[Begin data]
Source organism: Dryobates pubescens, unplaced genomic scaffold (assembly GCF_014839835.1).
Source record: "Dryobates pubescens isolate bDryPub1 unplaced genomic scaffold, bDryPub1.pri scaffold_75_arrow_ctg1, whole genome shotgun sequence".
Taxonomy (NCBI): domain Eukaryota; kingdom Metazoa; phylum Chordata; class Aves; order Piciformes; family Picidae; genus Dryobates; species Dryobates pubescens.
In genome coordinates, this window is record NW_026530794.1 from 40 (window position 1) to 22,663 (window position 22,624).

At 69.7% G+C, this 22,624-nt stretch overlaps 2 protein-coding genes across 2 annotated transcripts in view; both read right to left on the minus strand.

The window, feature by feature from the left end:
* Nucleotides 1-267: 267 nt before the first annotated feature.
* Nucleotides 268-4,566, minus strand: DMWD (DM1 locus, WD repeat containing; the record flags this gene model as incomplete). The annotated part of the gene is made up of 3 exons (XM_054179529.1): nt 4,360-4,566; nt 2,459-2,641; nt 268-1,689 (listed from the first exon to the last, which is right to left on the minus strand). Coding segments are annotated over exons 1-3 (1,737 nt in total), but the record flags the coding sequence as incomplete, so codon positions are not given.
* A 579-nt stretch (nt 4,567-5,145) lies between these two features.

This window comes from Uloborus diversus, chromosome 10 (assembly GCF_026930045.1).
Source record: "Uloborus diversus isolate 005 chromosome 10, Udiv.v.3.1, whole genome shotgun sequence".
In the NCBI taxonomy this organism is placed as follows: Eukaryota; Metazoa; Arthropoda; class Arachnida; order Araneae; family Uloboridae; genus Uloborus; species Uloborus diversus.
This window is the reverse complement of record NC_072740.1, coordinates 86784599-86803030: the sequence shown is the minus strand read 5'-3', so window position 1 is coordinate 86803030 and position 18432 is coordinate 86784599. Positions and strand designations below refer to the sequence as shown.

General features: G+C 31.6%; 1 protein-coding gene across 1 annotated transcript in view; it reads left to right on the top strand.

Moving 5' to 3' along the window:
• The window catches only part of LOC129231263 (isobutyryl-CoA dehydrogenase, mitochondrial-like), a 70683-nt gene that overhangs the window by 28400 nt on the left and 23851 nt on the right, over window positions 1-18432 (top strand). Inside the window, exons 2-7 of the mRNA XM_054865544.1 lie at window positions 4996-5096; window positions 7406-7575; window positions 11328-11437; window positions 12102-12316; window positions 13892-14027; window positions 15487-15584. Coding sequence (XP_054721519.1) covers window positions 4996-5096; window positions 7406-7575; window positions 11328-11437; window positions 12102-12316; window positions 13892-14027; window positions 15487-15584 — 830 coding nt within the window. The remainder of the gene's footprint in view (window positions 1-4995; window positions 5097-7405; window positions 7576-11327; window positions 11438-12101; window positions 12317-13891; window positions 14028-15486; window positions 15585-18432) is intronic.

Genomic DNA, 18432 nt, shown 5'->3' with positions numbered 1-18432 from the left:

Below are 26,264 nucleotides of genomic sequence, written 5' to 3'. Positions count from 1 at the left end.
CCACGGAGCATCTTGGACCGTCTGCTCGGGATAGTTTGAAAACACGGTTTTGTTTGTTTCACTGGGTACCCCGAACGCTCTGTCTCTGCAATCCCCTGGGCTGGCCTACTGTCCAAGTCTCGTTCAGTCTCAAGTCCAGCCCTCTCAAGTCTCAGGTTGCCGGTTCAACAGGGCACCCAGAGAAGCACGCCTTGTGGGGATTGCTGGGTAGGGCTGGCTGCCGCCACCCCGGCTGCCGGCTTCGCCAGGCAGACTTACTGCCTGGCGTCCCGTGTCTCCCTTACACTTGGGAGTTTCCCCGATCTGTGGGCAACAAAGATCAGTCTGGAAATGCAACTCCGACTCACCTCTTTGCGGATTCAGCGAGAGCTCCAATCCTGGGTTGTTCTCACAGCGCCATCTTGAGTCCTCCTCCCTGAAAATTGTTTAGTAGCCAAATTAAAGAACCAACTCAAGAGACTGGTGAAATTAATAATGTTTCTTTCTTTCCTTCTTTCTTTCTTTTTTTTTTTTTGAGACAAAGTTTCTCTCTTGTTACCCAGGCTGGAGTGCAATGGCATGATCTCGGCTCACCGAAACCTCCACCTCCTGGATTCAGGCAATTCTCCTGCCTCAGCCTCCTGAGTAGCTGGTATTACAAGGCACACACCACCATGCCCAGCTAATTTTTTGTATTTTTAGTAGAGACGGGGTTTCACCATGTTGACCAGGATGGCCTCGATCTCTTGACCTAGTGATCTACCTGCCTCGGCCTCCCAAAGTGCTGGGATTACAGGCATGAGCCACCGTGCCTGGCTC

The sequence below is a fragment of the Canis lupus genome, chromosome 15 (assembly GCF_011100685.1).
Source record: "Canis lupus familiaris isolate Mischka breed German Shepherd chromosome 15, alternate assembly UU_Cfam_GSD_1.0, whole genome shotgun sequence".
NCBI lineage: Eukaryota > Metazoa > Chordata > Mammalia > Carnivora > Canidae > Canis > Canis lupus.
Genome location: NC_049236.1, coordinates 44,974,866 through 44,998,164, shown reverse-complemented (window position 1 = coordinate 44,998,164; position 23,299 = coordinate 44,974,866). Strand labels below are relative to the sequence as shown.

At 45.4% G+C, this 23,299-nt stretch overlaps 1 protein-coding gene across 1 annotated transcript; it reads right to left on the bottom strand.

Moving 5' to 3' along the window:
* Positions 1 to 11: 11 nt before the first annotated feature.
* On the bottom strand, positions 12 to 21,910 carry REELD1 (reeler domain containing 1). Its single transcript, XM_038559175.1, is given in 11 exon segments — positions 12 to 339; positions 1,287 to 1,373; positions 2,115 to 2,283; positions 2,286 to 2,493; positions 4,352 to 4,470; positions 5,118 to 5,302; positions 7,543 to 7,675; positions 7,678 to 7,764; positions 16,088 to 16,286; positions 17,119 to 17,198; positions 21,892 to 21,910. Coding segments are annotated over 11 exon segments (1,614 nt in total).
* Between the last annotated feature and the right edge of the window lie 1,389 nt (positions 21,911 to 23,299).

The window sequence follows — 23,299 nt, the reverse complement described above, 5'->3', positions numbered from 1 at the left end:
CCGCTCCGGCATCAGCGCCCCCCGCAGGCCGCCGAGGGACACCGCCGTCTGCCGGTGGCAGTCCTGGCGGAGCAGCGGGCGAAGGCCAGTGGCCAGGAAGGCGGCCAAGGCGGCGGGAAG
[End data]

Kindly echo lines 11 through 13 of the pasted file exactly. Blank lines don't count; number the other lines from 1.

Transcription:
Source record: "Uloborus diversus isolate 005 chromosome 10, Udiv.v.3.1, whole genome shotgun sequence".
In the NCBI taxonomy this organism is placed as follows: Eukaryota; Metazoa; Arthropoda; class Arachnida; order Araneae; family Uloboridae; genus Uloborus; species Uloborus diversus.
This window is the reverse complement of record NC_072740.1, coordinates 86784599-86803030: the sequence shown is the minus strand read 5'-3', so window position 1 is coordinate 86803030 and position 18432 is coordinate 86784599. Positions and strand designations below refer to the sequence as shown.